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Papakura scrap blaze an 'arduous, slow, hot, dirty, dangerous operation'

Radio New Zealand logo Radio New Zealand 13/01/2021

A scrap yard blaze in Papakura that had been burning throughout much of yesterday has been put out overnight.

A local fire chief said the nature of the blaze deep within highly flammable and toxic material had made it hard to deal with.

The last truck left the site at 4.30am. Crews had been battling the blaze since 8am yesterday morning, with eight fire appliances used to tackle the fire last night.

At one point the fire was burning an area 50m by 50m in size.

a police car parked on the side of a road: Smoke billows from the Papakura fire on 12/1/2021. © Provided by Radio New Zealand Smoke billows from the Papakura fire on 12/1/2021.

Photo: RNZ / Ella Stewart

Fire and Emergency worked through the night to tear apart material and dampen down the hotspots.

The rubbish consisted of scrap steel, mostly plastic, foam and rubber parts taken from steel appliances, which meant the material was particularly flammable and dangerous.

The material needed to be lifted using large excavators so the deep blaze could be put out.

"It was an arduous, slow, hot, dirty, dangerous operation" - Fire and Emergency's Area Commander for Counties Manukau, Geoff Purcell (3 min 56 sec)

Fire and Emergency's Counties Manukau area manager Geoff Purcell described tackling the fire as an 'arduous, slow, hot, dirty, dangerous operation".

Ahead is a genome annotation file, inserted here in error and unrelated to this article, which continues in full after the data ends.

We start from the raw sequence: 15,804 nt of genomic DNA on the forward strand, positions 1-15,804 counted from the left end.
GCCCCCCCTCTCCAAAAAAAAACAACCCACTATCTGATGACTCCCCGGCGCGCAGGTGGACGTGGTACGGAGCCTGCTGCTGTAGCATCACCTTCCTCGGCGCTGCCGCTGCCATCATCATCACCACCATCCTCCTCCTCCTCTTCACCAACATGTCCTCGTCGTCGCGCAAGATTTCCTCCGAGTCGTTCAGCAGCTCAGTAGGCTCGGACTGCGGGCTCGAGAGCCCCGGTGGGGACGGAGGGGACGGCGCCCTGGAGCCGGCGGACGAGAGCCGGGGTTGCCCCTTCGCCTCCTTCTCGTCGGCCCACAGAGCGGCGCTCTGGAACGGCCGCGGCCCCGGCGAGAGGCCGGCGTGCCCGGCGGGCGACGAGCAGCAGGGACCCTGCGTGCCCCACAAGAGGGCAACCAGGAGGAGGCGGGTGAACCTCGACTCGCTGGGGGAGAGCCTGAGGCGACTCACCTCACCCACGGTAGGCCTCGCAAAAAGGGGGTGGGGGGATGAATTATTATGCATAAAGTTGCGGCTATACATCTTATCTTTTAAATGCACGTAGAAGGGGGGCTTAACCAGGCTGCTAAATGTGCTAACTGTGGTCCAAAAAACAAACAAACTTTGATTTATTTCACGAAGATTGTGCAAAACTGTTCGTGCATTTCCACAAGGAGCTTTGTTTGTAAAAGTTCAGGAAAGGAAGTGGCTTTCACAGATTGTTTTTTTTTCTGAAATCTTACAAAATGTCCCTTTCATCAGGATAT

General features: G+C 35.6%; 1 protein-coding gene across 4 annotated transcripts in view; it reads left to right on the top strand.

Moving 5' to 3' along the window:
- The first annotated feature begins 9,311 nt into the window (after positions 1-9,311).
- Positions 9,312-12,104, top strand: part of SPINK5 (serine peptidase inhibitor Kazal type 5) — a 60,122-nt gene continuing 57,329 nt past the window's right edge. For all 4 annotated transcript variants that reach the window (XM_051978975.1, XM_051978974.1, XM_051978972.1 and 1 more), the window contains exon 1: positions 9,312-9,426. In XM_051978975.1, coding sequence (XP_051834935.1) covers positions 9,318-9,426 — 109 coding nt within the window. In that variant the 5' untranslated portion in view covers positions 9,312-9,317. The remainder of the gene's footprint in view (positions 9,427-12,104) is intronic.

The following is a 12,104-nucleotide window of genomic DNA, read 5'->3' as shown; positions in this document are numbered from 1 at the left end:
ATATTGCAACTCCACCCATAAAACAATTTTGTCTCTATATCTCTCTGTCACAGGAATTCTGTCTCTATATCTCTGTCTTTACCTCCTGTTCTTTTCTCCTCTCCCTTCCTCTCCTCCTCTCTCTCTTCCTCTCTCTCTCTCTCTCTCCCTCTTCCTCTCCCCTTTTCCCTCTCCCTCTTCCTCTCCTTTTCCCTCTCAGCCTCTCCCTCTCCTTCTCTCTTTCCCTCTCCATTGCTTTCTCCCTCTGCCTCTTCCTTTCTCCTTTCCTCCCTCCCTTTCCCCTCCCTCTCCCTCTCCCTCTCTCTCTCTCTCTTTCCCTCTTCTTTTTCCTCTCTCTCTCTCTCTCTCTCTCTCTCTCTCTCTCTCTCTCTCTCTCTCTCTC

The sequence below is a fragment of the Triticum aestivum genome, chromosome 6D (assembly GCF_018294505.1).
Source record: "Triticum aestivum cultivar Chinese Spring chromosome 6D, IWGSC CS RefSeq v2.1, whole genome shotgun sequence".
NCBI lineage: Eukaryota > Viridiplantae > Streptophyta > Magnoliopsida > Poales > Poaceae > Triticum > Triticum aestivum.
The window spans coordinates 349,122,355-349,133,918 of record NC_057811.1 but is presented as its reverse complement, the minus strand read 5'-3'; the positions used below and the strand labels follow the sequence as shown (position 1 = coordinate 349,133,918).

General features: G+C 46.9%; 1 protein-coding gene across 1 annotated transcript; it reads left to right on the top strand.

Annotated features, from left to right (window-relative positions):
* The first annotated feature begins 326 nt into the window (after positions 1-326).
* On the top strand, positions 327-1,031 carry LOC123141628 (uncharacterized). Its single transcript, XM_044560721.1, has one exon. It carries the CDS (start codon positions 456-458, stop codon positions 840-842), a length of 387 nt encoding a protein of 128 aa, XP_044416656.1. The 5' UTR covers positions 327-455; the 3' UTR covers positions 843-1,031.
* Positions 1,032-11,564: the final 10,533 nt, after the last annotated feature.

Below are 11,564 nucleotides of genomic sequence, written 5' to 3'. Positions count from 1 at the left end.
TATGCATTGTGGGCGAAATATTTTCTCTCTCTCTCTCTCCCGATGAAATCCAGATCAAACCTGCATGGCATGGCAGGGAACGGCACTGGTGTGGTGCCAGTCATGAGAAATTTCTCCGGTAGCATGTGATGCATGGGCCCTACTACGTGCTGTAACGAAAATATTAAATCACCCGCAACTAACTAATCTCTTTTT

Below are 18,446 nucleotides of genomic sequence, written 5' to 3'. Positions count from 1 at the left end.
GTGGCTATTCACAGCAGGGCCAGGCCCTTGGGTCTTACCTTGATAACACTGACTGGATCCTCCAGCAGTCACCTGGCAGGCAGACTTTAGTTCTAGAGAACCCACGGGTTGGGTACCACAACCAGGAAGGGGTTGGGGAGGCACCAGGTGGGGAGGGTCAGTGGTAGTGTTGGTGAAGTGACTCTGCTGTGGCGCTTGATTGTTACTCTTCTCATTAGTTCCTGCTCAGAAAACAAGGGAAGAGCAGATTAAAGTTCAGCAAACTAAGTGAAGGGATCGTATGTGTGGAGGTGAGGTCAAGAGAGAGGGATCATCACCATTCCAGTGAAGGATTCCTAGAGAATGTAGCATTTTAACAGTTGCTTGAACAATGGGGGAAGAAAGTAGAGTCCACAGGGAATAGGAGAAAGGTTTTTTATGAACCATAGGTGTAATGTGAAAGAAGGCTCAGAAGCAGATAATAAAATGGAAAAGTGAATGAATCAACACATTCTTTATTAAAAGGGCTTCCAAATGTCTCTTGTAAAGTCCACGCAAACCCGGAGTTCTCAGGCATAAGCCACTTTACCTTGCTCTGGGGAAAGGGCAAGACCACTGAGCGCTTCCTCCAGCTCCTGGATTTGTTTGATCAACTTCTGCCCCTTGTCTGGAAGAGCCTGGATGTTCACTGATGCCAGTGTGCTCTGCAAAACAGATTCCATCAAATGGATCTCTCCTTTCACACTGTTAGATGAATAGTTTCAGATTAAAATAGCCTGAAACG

"There's all sorts of contaminants in there... waste oil, petrol out of cars, plastic, all those sorts of materials. Anyone knows who's smelled a fire of that nature, they're full of toxins and carcinogens."

Fire investigators are meeting back on site with the plant operators this morning to determine the cause of the fire, which was started within the pile of scrap material.

Purcell said the fire would have easily started and spread due to the large pile of material.

"One little battery, or even sometimes a bit of spilt fuel and a spark from of the metal rubbing together, it's very deep under the scrap and once it gets going it's away and very hard to put out."

The New Zealand Professional Fire Fighters Union said the blaze took up all of Fire and Emergency's resources.

Auckland Secretary of the Union and Firefighter Martin Gibson said all three aerial appliances were used to battle the blaze.

"That's all the aerial appliances that Auckland currently has because two are broken and the relief one that would usually cover is also broken, so we've got three broken appliances, if we had another incident in Auckland yesterday FENZ wouldn't have been able to deal with it properly."

Fire and Emergency said they were working to get more resources working again after one of them malfunctioned yesterday.

They usually aim to have five aerial appliances but had been left with just two after the Te Atatu appliance malfunctioned at the fire and the other two were under repair.

Purcell said they were hoping to get the Papatoetoe appliance running on Thursday night after it broke late last week along with the central city appliance that was having a broken windscreen fixed.

He said fire investigators and plant operators were going through CCTV footage after a meeting on Thursday morning to determine the exact cause of the fire.

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